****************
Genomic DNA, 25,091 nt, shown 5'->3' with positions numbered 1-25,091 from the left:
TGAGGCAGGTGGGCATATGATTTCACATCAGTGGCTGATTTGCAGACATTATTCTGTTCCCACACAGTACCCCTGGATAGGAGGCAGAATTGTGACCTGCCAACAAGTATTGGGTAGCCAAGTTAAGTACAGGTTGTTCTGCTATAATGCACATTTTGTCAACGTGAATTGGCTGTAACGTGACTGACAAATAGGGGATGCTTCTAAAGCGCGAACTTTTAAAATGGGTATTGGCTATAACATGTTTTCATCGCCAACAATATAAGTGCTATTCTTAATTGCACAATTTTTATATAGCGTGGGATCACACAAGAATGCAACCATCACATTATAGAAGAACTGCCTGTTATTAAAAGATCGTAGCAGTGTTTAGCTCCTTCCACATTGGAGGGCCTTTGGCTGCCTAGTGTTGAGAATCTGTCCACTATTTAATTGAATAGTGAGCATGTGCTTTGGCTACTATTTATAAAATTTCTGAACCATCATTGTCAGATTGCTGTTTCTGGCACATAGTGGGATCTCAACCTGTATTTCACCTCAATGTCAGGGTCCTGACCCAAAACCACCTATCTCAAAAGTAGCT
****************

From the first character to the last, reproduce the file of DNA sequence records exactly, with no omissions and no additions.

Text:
Genomic DNA, 25,091 nt, shown 5'->3' with positions numbered 1-25,091 from the left:
TGAGGCAGGTGGGCATATGATTTCACATCAGTGGCTGATTTGCAGACATTATTCTGTTCCCACACAGTACCCCTGGATAGGAGGCAGAATTGTGACCTGCCAACAAGTATTGGGTAGCCAAGTTAAGTACAGGTTGTTCTGCTATAATGCACATTTTGTCAACGTGAATTGGCTGTAACGTGACTGACAAATAGGGGATGCTTCTAAAGCGCGAACTTTTAAAATGGGTATTGGCTATAACATGTTTTCATCGCCAACAATATAAGTGCTATTCTTAATTGCACAATTTTTATATAGCGTGGGATCACACAAGAATGCAACCATCACATTATAGAAGAACTGCCTGTTATTAAAAGATCGTAGCAGTGTTTAGCTCCTTCCACATTGGAGGGCCTTTGGCTGCCTAGTGTTGAGAATCTGTCCACTATTTAATTGAATAGTGAGCATGTGCTTTGGCTACTATTTATAAAATTTCTGAACCATCATTGTCAGATTGCTGTTTCTGGCACATAGTGGGATCTCAACCTGTATTTCACCTCAATGTCAGGGTCCTGACCCAAAACCACCTATCTCAAAAGTAGCT